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Responding to COVID-19 Anxiety and Uncertainty – Getting Through it Together

by Richard Cross, Head of Assessment and Therapy, Five Rivers Child Care

Couple help teenage boy deal with anxiety

“The oldest and strongest emotion of mankind is fear, and the oldest and strongest kind of fear is the fear of the unknown” – H. P. Lovecraft. 

We find ourselves in such a challenging time characterised by uncertainty and change. I wanted to pass on some thoughts to all the carers, residential staff, and teachers who are supporting children in Five Rivers care. 

There are four main points I want to explore: safety, information, problem-solving and finally, anxiety.

 

How can I make a child feel safe? 

There is an analogy about safety which is often used. When a parent and child are on a plane together and the oxygen drops, a parent is always instructed to put on their oxygen mask first before their child’s. In the current crisis given the guidance of staying at home, carers, parents and children are now spending so much more time together. It means more than ever that the adults need to regulate their own anxiety. As adults, we must be mindful that children will be watching and monitoring us for cues as to how safe it is, and how anxious we can be. It is okay in this situation to let children know that being “worried or anxious can be a part of our lives at times”, but that we can regulate our emotions. 

Bottling up

I recently delivered a training to the leadership team in Five Rivers, during which I used a prop of a bottle of water. I took the top off the bottle and shook it; it’s no surprise that water spilled out. Naturally, it was because there was water in the bottle. I used the analogy that the water is our emotional material filling up the bottle. We cannot stop the shaking – our worries, triggers and fears. We need to try and work together to make sure that our bottles stay as empty as possible. We need to make sure that we do not catastrophise and are careful to not make promises that cannot be kept. 

Keep structure and routines 

Here are some important routines to establish 

– Play routines 

– Chore routines 

– Homework routines 

– Connection routines (time to connect to others in a novel way)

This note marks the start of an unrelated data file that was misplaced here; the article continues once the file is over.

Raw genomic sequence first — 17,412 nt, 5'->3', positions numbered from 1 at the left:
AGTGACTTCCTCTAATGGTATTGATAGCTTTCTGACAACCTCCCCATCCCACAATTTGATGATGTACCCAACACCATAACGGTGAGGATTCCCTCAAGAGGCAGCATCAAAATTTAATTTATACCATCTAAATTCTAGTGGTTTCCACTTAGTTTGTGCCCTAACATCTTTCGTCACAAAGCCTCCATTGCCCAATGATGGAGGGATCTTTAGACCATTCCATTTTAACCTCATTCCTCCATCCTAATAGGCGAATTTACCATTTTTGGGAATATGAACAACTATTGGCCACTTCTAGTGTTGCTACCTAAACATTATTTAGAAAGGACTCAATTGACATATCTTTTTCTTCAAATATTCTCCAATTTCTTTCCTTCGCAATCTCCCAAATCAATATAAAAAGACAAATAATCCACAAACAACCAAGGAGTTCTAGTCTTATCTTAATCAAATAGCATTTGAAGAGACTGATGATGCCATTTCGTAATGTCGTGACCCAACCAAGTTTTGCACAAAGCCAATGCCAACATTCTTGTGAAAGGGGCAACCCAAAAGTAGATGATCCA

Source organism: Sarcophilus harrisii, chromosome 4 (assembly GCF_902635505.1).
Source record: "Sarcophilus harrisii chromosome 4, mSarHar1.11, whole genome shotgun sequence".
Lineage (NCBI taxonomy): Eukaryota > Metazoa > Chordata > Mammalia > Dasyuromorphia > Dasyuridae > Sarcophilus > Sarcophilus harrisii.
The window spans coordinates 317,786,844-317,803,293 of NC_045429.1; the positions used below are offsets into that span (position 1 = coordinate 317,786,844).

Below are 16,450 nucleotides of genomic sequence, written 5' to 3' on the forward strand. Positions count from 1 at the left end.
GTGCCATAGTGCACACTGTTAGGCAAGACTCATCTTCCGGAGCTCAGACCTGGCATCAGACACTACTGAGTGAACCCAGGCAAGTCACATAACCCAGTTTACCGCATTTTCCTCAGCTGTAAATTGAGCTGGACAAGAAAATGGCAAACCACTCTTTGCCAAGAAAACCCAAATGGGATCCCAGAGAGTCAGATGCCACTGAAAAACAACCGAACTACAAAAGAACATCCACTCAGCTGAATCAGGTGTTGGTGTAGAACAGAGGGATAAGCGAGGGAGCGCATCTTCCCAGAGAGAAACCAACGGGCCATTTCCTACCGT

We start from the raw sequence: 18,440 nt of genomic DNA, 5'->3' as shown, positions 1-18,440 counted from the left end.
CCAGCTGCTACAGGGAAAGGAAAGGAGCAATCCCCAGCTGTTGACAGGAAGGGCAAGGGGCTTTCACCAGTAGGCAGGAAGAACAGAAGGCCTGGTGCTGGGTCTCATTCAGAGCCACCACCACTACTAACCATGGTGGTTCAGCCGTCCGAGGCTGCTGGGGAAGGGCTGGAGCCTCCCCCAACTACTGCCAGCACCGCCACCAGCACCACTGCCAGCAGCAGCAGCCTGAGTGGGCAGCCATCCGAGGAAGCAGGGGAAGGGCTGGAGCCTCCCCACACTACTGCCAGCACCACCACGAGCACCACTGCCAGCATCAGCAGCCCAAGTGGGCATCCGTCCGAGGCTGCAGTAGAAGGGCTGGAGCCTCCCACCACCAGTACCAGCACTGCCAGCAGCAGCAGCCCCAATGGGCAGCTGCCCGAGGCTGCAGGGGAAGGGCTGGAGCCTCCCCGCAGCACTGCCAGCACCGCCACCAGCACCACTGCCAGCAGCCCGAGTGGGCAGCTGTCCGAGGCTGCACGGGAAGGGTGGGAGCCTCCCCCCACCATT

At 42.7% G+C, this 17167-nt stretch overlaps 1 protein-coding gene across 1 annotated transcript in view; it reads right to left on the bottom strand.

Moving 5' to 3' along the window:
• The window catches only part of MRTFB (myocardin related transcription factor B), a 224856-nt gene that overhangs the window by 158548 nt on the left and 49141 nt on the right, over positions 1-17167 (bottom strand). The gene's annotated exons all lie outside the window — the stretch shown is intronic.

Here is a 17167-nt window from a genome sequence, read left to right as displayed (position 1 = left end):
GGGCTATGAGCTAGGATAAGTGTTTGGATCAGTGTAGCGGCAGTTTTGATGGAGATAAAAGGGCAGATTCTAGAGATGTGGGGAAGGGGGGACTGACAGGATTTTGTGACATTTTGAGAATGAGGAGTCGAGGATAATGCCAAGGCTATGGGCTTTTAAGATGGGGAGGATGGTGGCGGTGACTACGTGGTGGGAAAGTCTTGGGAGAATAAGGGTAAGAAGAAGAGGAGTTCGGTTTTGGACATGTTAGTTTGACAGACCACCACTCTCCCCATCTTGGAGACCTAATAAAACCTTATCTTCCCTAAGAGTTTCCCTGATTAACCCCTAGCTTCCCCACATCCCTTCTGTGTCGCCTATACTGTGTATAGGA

– Separateness routines (time for ourselves) 

Useful Breathing Video 

The key role of the adult is to model safety and demonstrate management of anxiety. Sesame Street has a child-friendly example of ‘Belly Breathe’ – diaphragmatic breathing used in meditation and relaxation techniques – https://www.youtube.com/watch?v=_mZbzDOpylA2

What information do I really need? 

Our media diet needs to be healthy. As adults, we need to know what is going on. But do we need Sky or BBC News continuously going on in the background? We need to be aware of how media is attention-seeking and the impact this has upon us. Maybe it’s time to stay focused on the things we like to do, such as read books, listen to music and perhaps going back to simpler things in our spare time. 

How can I put the emphasis on problem solving? 

The current crisis gives us an opportunity to reinforce the positive strengths and experiences that children have had, which have allowed them to be able to get through lots of challenges in the past. 

What can I do to control my own anxiety and feelings of uncertainty? 

We are likely to worry about new risks rather than known risks and with COVID-19 it’s something which is largely unknown so there is understandable anxiety surrounding it. If we label anxiety as bad or push it away, our brains see this anxiety as a problem, and push more stress hormones into our bodies. This is counterintuitive. So, what can we do to support ourselves? 

i.) Accept anxiety – don’t push it away
The anxiety isn’t the problem. It doesn’t feel good, but we can tolerate it and find a way to manage it. Being able to accept and almost welcome it is the tricky bit, however. Try speaking kindly to that part of you, e.g. “I was expecting you to be around Anxiety, but I can tolerate you and I am able to learn ways to manage you”. By doing this you are accepting and validating your own feelings. Therefore, their threat reduces.

ii) Remind ourselves we CAN tolerate uncertainty. 

It’s important we can identify and bring into our awareness that we have capabilities of being able to manage uncertainty. One way to mitigate against anxiety is for us to feel productive and not to feel like we are ‘stuck’ or paralysed. This requires being able to step back and say “okay, what can I do today?” Identify things that help keep you emotionally grounded. Our perspective is the most powerful thing that we can control in any situation. Yes, it’s scary, but fear, panic and worry are not preparation. Stressful thought patterns such as rumination and pessimism are not helpful to us, so in addition to washing our hands, we need to cleanse our minds to offset catastrophic thinking. 

iii) What is the best thing I can do when I feel down about myself?

I would say, encourage self-compassion.  

“Self-acceptance is my refusal to be in an adversarial relationship with myself” – Nathaniel Branden. 

We can sometimes tend to ‘beat ourselves up’ due to having feelings of being frightened and scared. We need to be able to ‘give ourselves a break’. 

Five rivers child care - foster careAbout Richard

Richard Cross is the head of Five Rivers Assessment and Therapy Service. Richard is a UKCP registered and accredited Psychotherapist and Child Psychotherapist with expertise in helping young people with trauma-disorders,  dissociative disorders from childhood abuse, anxiety, addictions and phobias. Richard leads a team of 8 permanent Clinical and Counselling Psychologists and Psychotherapists and a growing Five Rivers Affiliate Network of practitioners.

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